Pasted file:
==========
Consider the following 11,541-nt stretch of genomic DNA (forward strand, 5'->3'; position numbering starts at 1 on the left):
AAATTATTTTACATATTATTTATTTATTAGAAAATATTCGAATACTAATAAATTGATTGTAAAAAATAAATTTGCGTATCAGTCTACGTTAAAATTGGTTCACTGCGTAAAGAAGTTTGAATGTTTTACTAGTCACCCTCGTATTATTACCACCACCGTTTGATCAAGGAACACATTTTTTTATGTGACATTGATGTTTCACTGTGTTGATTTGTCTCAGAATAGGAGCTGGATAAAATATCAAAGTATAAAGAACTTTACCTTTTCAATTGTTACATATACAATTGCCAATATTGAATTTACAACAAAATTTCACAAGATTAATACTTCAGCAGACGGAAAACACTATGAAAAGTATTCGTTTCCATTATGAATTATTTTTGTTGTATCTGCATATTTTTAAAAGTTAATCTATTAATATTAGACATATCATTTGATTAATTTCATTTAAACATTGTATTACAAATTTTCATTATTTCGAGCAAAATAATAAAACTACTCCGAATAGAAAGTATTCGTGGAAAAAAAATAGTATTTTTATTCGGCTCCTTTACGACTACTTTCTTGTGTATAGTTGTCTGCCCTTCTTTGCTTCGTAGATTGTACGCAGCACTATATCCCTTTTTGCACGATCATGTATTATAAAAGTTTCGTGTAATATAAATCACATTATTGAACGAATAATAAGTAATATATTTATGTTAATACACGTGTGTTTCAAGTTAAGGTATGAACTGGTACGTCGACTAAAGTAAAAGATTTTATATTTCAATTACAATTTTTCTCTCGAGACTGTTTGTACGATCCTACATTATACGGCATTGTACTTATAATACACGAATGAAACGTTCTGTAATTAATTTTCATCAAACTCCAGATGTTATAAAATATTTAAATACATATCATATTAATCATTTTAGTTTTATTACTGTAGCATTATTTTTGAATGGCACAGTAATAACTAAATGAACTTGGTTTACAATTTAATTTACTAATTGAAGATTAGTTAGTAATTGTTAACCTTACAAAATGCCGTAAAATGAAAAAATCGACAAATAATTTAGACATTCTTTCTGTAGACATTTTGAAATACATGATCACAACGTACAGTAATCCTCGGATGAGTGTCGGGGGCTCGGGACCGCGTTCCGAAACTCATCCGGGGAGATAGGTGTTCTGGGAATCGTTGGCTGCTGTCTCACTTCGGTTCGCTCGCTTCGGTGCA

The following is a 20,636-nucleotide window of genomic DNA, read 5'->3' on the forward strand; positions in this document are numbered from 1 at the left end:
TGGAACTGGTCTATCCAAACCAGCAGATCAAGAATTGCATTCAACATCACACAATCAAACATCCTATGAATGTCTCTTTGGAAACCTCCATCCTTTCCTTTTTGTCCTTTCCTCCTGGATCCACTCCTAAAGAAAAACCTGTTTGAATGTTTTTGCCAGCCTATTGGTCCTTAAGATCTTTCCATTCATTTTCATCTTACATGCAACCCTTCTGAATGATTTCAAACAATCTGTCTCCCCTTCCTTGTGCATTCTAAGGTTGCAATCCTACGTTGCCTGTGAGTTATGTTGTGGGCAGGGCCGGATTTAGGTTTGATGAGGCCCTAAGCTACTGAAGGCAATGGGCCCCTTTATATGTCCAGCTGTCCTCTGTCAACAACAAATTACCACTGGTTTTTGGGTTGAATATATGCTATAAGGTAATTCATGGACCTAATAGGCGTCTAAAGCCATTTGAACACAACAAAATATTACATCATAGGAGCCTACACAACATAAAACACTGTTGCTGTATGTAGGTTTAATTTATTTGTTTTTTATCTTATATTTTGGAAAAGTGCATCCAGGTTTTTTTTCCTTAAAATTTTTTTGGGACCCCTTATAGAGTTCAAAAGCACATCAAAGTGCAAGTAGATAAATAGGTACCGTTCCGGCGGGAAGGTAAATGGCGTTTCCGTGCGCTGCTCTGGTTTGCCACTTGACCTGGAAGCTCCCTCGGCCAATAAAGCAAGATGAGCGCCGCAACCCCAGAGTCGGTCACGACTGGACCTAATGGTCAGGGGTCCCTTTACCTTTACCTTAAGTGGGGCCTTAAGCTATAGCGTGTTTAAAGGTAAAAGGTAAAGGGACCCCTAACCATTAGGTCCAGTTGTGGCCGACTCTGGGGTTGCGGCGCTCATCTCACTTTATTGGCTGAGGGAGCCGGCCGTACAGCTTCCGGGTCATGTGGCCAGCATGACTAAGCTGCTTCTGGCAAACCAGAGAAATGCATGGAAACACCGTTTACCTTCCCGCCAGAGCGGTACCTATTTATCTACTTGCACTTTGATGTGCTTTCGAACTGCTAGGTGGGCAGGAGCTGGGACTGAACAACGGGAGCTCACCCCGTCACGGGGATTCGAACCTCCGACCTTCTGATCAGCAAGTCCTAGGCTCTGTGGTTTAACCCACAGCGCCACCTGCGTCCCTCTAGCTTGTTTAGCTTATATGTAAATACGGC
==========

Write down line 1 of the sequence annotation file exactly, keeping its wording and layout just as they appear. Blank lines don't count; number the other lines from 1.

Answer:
Consider the following 11,541-nt stretch of genomic DNA (forward strand, 5'->3'; position numbering starts at 1 on the left):